Children brought up in the company of the future king bore the title of Foster Brother (or Sister) of the Lord of the Two Lands.
.... in the time of Menkaure; whom he educated among the king's children, in the palace of the king, in the privy chamber, in the royal harem; who was more honored before the king than any child; Ptahshepses.
... in the time of Shepseskaf; whom he educated among the king's children, in the palace of the king, in the privy chamber, in the royal harem; who was more honored before the king than any youth; Ptahshepses
    With the accession of her son to the throne his mother was given the title of mut nesu (mwt nsw) [13], King's Mother, which she wore together with her previous titles, such as Hemet nesu (Hmt nsw), King's wife, or Hemet nesu uret (Hmt nsw wrt), Great King's Wife etc. Sometimes the son would bestow upon his mother the title of Great King's Wife even if she had not held it when his father had been alive; Thutmose III's mother Isis, for instance, may not even have been a King's Wife.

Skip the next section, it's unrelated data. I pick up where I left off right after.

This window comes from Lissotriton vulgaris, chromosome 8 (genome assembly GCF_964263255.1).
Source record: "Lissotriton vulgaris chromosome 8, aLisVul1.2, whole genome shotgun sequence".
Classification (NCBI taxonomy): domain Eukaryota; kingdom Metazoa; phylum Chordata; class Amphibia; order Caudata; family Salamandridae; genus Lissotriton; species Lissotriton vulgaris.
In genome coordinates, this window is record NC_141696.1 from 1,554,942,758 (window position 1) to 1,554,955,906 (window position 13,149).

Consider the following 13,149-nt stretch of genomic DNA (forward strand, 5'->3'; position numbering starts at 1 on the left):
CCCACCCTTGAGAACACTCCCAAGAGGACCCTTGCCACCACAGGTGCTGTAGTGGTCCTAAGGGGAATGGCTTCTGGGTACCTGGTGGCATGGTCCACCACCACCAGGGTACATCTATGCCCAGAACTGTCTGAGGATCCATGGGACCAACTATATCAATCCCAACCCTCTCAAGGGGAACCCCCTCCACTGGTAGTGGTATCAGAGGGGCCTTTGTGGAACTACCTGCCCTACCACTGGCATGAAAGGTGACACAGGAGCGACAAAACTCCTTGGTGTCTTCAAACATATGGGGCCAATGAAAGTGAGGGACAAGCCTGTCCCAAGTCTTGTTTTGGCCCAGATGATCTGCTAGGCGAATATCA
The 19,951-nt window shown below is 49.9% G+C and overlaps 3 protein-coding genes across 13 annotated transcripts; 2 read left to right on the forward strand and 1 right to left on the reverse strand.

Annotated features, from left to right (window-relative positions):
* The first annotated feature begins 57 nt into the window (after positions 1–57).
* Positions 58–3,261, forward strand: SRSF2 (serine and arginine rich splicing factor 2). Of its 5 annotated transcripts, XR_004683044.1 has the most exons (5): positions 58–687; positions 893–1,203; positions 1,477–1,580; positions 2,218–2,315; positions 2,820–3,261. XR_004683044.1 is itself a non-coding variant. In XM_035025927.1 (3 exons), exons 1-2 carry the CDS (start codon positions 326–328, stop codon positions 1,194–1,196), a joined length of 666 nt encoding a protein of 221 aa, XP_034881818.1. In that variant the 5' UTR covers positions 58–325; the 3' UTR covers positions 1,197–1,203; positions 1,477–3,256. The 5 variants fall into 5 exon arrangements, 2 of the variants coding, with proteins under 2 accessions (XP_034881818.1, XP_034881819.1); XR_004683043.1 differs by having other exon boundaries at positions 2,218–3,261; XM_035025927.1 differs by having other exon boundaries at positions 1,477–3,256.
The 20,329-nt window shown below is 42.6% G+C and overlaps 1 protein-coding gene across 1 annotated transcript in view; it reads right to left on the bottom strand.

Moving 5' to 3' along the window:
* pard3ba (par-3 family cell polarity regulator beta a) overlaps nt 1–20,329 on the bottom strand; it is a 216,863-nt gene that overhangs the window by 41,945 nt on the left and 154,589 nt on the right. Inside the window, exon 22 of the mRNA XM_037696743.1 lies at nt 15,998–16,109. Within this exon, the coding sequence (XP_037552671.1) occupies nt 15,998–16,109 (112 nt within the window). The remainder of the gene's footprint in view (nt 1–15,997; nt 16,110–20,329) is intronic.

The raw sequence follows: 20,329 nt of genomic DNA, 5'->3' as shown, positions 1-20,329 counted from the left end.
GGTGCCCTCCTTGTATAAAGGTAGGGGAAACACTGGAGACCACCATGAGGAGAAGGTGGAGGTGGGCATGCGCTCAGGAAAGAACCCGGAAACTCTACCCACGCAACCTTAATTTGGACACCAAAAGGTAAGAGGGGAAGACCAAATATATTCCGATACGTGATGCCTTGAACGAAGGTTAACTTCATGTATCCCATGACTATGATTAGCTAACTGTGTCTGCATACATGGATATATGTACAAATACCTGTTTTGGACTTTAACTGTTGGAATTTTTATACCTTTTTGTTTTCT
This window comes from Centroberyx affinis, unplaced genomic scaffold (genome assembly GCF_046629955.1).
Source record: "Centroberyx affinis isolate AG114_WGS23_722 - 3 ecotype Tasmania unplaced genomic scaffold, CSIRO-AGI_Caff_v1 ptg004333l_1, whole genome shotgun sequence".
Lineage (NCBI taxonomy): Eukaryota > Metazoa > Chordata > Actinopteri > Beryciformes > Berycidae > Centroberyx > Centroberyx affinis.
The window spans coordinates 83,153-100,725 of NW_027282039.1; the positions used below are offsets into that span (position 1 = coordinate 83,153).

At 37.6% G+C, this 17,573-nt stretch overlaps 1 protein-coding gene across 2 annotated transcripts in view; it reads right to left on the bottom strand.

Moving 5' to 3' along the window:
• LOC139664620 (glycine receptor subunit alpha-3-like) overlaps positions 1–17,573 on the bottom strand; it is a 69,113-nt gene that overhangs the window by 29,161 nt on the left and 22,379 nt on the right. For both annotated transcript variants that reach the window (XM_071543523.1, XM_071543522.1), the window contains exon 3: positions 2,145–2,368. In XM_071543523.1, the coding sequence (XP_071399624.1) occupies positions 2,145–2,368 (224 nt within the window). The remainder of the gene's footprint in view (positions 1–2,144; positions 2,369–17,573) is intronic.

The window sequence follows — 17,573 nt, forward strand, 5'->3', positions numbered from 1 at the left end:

The family

    Akhenaten, Nefertiti and their daughters Historical sources are either silent or conventionally formal where the relations of royal fathers and mothers to their offspring are concerned. An exception is the Amarna Period. Akhenaten and his wife Nefertiti are often depicted with their daughters, caressing them and playing with them. They appear to have been doting parents. In the words of Akhenaten:
My heart rejoices in the great royal wife and her children, and old age be granted to the great royal wife, Nefer-nefru-aten Nefertiti, living forever, in these millions of years, she being in the care of Pharaoh, and old age be granted to the princess Meretaten and to the princess Meketaten, her children, they being in the care of the Queen their mother ...
Boundary Stela
M. Lichtheim, Ancient Egyptian Literature, Vol. 2, p.50

    Most kings and queens probably treated their children like this. Tales, while they are in all likelihood mirroring the lives of the educated scribal classes, who wrote and enjoyed reading them, rather than the lives of noblemen, generally describe royal parents as loving and sympathetic to the wishes of their children. In the following passage from the Tale of Princess Ahura, the girl relates how she got married to the one she loved, her brother Naneferkaptah:
We were the two children of the King Merneptah, and he loved us very much, for he had no others; and Naneferkaptah was in his palace as heir over all the land. And when we were grown, the king said to the queen, "I will marry Naneferkaptah to the daughter of a general, and Ahura to the son of another general."
And I was very troubled, and did not behave as I used to do. And the king said to me, "Ahura, have you sent some one to me about this sorry matter, saying, 'Let me be married to my elder brother?'"